Since December 2020, unusual clusters of flaccid paralysis have been identified in flying-foxes in south-east Qld and north-east NSW, particularly over the summer months. To date, black, grey-headed and little red flying-foxes have been affected. Anecdotally, cases appear to be correlated with periods of heavy rain. Preliminary investigations have ruled out known causes of paralysis, and in lieu of a diagnosis the syndrome has been named Flying Fox Paralysis Syndrome (FFPS). Investigations into the cause of FFPS are ongoing, and further cases have occurred over the 2023/2024 summer. Download: Flying-fox Paralysis Syndrome - Interim case definition, sample collection & treatment advice
Feb 2024: Paralysis events continue in flying-foxes.
Jan 2022: The paralysis event in flying-foxes that occurred last summer (see below) is once again occurring in South East Qld. Clinical signs are similar to last time, with paralysis or paresis, protruding tongues, inability to blink and respiratory distress. A broad range of testing during the previous event did not identify the cause, however no evidence of an infectious cause was found and a toxic or metabolic cause was considered most likely (see report below). This year, investigation will focus on the possibility of a plant or fungal toxin, including testing of faecal samples from affected bats.
Dec 2020/Jan 2021: Sick flying-foxes have been reported in a range of locations in northern NSW and South East Qld. Clinical signs include paralysis and paresis (limb weakness), protruding tongues, inability to swallow, and difficulty breathing. Carers, veterinarians and government agencies are working to investigate the cause of this event. Further information: Paralysis event in flying foxes in Queensland and New South Wales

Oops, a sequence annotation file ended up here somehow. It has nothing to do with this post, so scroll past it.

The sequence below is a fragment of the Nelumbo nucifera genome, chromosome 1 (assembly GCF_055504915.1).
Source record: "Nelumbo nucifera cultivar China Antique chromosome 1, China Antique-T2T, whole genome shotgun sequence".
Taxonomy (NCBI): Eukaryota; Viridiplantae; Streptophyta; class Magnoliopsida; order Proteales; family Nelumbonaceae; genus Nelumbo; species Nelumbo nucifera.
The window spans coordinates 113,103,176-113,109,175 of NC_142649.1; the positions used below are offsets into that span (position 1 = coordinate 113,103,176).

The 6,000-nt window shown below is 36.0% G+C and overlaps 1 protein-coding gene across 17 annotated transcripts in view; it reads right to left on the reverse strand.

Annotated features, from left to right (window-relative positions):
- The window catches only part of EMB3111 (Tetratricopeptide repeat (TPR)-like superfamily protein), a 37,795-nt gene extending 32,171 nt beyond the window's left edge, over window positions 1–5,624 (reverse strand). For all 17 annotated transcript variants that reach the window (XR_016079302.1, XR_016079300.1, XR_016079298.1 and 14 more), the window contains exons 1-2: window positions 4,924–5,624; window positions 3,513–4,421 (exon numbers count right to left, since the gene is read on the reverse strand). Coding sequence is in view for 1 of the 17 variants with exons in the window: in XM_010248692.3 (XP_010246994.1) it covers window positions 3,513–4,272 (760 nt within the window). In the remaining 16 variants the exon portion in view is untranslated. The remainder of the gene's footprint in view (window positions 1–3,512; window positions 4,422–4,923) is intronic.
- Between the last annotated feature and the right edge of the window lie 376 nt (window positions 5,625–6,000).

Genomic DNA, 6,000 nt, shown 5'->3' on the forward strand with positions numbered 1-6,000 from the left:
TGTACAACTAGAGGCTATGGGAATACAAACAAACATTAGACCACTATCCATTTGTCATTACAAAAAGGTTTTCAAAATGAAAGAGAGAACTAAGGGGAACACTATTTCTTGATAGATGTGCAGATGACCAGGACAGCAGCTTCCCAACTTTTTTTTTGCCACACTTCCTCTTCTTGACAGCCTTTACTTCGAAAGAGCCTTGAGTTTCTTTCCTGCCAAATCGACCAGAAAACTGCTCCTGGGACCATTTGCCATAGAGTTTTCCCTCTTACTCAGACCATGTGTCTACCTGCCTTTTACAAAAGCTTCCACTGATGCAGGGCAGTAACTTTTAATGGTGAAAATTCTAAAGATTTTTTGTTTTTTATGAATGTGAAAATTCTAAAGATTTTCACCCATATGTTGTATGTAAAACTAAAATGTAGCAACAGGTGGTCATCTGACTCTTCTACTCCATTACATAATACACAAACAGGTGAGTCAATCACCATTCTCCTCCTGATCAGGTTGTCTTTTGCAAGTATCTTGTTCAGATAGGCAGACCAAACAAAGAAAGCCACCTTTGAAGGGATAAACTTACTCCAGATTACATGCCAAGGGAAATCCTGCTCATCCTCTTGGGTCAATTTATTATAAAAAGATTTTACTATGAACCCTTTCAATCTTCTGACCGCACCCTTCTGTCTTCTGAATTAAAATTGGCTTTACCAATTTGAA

Wildlife Health Australia is collecting information to better understand the geographic range, species and age of animals affected, and range of clinical signs. If you have information on this event, please fill out the Flying-fox Event Report Form and return it to WHA. If you are working with others, it would be helpful if you could fill out the form together to avoid duplication of information.
Members of the public should not handle flying-foxes due to the risk of exposure to diseases such as Australian bat lyssavirus. If you find a sick, injured or abandoned flying-fox:
- In NSW: call a licensed wildlife rehabilitation group or local veterinarian. See the NSW DPIE website for further advice and to find your local rehabilitation group.
- In Queensland: call the RSPCA on 1300 ANIMAL (1300 264 625). See the Qld DES website for further advice.
If you see any unusual signs of disease or deaths in wildlife you can report it to:
Download: Flying-fox Event Report Form